Did you know that in original Scrum books by Ken Schwaber he talks about one of the roles of a ScrumMaster was to get enough chairs for the Daily stand up? The first pilot company also used to take significantly longer than 15 minutes also. Oh how we have evolved
If I said to you ‘The Daily Stand Up’ what words immediately pop up in your mind?
The words or phrase that pop into my mind are:
It is so easy to forget what the key outcomes of a Daily Stand Up meeting is and get caught up in the mechanics of it.
In a nutshell we want:
Did you know your most valuable pieces of work are actually the items that are waiting to be tested and deployed? This is because we are only potentially a short stop away from benefits realisation or important feedback. As teams we need to be focusing on ‘Finishing’ things, rather than starting new work. This might even mean that developers have to test!. So a key outcome for me as an ScrumMaster is about teams swarming on getting whole items across the board and releasing the value early.
There are a number of different ways to run them. If you are in the early stages of Scrum you are quite possibly using the three questions:
Over time I expect teams will alter this for their needs rather than slavishly following rules.
I vary the technique depending what traits I see the team exhibiting.
I might vary running these meetings in different styles on a daily basis to get different information shared. You don’t have to do the same style every day.
In whatever technique you run a key thing I see happening time and time again is ScrumMasters being reported to or ‘Running the meeting’
We need to think about how we can stop this from happening, They are not there to report to you!
The meetings should be in a regular heartbeat and so teams know the time and the place of the meeting as standard. The time to update the board is NOT during the meeting. People should be doing this on a regular basis throughout the day and not just saving it up. This will help you to keep it to the recommended 15 minutes per day.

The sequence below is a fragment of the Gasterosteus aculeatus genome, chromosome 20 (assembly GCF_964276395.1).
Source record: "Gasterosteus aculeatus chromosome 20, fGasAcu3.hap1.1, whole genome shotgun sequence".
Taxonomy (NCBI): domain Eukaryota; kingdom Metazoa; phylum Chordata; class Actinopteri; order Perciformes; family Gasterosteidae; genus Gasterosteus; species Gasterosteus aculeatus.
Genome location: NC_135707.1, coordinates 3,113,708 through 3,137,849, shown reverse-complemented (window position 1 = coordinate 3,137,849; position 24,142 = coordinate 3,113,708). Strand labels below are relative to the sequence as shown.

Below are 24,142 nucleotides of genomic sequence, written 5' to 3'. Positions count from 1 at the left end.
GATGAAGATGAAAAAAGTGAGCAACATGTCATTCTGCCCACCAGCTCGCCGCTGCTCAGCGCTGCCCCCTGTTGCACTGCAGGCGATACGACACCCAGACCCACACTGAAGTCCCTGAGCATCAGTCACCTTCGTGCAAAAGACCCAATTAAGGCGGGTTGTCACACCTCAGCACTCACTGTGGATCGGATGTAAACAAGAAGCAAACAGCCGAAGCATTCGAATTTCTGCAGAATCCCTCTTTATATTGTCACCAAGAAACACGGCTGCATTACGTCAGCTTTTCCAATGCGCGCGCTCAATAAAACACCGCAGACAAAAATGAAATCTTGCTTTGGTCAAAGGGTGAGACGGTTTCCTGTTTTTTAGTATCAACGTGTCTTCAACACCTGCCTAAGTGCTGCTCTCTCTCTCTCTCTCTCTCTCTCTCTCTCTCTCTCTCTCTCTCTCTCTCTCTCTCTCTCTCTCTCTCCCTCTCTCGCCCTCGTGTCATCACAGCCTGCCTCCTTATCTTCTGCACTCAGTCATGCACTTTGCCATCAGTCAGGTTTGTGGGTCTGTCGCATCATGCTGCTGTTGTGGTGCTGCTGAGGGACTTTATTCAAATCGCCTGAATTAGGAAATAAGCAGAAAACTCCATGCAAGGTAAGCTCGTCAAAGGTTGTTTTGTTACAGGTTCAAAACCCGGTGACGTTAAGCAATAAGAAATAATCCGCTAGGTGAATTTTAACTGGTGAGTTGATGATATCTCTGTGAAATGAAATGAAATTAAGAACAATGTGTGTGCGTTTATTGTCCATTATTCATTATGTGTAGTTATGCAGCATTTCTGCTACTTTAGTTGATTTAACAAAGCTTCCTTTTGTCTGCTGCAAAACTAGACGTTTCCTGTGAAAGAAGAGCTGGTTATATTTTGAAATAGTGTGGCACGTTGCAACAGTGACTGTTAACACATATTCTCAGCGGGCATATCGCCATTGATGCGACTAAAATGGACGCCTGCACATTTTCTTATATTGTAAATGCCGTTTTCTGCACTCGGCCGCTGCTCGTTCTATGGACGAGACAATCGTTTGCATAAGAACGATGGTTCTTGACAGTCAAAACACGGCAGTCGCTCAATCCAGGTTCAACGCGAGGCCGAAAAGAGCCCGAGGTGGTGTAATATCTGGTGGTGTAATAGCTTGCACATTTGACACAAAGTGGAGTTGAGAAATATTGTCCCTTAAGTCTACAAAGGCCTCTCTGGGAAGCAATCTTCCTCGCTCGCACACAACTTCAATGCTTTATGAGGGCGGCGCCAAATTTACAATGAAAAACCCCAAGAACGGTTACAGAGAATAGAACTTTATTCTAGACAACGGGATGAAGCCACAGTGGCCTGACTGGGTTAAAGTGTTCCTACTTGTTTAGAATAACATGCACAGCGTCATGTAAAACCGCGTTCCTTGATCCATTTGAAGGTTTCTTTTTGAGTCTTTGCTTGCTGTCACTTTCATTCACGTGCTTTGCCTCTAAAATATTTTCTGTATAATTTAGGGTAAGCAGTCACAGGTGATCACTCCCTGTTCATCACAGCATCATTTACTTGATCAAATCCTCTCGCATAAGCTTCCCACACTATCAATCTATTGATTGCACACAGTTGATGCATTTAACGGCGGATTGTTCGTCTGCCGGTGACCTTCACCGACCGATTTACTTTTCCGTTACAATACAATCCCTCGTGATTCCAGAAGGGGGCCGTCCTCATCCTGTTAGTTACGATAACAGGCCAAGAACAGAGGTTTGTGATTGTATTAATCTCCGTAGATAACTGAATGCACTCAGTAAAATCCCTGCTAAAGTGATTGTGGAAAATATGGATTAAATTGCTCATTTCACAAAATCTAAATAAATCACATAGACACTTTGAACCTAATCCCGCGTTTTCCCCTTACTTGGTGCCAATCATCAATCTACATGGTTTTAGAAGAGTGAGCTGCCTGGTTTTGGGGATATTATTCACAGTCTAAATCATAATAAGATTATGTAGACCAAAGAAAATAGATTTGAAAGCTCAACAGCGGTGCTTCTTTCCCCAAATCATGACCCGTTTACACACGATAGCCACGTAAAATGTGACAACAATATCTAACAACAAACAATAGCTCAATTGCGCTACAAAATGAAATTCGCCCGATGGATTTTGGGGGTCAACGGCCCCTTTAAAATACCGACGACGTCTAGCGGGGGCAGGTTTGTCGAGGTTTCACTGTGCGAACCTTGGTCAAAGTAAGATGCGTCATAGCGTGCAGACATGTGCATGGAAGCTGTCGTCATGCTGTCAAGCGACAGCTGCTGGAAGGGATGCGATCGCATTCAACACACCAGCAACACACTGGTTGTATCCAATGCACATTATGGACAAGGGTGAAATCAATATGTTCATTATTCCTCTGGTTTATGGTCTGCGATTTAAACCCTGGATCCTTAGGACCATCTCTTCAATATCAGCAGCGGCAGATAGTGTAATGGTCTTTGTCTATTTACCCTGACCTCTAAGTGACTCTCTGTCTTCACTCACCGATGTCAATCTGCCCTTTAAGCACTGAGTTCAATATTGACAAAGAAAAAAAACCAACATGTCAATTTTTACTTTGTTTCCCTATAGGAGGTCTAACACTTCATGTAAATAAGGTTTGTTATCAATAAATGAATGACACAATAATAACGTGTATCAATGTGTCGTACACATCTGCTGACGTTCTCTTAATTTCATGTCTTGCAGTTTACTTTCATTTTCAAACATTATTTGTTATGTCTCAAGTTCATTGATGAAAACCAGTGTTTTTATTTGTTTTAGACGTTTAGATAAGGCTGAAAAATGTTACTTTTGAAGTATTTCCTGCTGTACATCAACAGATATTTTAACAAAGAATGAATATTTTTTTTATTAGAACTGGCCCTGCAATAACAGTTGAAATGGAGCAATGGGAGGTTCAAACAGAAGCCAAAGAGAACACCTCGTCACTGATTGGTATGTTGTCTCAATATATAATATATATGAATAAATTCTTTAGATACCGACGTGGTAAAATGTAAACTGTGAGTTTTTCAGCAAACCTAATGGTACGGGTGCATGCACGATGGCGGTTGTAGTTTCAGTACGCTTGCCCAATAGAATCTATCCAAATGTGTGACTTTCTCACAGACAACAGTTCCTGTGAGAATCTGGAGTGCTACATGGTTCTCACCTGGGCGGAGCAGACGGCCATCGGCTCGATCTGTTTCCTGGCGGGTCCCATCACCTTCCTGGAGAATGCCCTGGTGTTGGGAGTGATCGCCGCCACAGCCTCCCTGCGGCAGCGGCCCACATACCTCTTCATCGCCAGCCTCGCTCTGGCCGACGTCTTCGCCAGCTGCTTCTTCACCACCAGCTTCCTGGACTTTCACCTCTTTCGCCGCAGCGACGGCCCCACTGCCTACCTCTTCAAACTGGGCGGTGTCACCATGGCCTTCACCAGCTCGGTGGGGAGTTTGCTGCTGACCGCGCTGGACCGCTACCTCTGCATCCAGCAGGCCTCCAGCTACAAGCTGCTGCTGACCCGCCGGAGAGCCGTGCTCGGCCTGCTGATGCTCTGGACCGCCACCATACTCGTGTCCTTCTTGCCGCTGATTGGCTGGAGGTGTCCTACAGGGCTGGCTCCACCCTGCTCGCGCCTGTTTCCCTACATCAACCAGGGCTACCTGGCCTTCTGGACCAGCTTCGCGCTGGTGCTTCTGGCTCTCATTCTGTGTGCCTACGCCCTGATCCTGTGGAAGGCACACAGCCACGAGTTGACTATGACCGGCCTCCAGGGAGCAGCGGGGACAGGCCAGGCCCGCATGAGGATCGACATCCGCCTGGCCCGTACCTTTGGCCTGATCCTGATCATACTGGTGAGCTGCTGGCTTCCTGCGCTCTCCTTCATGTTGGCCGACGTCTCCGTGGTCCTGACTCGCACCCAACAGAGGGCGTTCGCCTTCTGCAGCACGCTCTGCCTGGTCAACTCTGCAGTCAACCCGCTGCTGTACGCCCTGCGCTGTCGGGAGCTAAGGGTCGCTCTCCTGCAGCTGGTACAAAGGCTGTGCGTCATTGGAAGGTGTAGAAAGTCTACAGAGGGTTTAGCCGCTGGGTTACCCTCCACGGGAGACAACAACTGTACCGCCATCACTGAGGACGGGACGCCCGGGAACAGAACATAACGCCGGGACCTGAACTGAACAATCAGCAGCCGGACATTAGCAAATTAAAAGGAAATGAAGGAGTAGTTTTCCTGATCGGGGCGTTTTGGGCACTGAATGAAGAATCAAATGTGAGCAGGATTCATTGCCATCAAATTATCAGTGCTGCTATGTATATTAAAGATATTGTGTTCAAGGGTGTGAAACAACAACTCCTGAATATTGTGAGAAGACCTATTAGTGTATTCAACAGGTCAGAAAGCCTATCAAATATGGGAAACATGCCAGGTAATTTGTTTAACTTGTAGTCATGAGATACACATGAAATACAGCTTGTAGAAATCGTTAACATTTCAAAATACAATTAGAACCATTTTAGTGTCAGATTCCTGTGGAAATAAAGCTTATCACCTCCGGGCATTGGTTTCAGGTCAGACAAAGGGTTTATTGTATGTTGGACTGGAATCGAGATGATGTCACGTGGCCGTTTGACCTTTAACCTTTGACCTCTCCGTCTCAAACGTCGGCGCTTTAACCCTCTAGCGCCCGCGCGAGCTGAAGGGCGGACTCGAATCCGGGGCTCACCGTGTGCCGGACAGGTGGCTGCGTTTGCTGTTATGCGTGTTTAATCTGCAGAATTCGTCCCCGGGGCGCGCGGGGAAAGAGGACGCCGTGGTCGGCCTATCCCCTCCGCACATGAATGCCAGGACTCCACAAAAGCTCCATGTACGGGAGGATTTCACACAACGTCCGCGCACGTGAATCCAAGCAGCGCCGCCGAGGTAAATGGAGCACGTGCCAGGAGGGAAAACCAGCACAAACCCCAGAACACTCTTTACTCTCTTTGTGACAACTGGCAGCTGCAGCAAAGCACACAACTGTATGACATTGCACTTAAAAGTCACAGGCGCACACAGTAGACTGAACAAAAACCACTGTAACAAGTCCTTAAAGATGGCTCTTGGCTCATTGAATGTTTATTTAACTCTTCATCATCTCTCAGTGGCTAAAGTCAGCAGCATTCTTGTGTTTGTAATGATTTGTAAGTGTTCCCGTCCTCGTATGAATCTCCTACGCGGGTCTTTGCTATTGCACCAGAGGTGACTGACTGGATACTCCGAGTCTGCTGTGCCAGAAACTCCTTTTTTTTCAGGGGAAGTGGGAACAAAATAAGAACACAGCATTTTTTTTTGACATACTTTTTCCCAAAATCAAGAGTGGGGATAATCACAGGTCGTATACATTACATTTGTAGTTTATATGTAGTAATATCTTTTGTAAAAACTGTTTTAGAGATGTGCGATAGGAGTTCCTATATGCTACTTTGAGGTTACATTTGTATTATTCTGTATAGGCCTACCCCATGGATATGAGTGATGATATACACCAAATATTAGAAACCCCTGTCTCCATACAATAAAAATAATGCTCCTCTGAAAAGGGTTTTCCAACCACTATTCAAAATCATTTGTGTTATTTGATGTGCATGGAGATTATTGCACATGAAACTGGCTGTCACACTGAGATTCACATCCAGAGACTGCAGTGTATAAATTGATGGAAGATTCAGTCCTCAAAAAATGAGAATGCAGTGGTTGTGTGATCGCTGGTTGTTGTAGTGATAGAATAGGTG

Did you know you don’t have to run these in the morning? Teams can actually choose whatever time is best for them. You can even have more than one a day if you are working on critical tasks. Some teams even have them last thing in the evening so that they are set up for the day to come in and get cracking. The key is whatever ever you do the team is getting value from these sessions.
A technique that I adopt to validate this, is to ask the team members to raise their hand of they feel they are not getting value, because maybe the conversation has diverged into problem solving. This is a sure fire way to make sure that you keep things on track.
We keep the sessions to 15 minutes to promote valuable synchronization. The chances are if they are taking longer, it’s because you are problem solving or not talking about relevant items. One team I had used to take 20 minutes to complete their stand up. This was fine, because the value they got was worth the time they spent together. Try and avoid extending it out much further
If you do have lots of problem solving, then maybe your need to book 15 minutes after the Daily Stand up so the team can then brainstorm what they need to, but have a clean finish to the previous meeting.
The most powerful tools we have as ScrumMasters is observation and facilitation. Observe what you are seeing and always challenge whether we can improve the way that we work. Use your facilitation to guide the team and to help them decide and achieve for themselves what needs to be.
We are there as ScrumMasters to grease the wheels of the teams, reduce lead times, protect the values, principles and practices and to ensure that we continuously improve ways of working. Quality is also at the heart of everything we do.
So reflecting on your daily stand up meeting today, what could you do differently.
I want to thank: Nigel Baker, Geoff Watts, Bazil Arden and Alex Gooding. I asked them all what their lesser known top tips or facts were in preparation of this article and they provided their input.
Email Helen Meek
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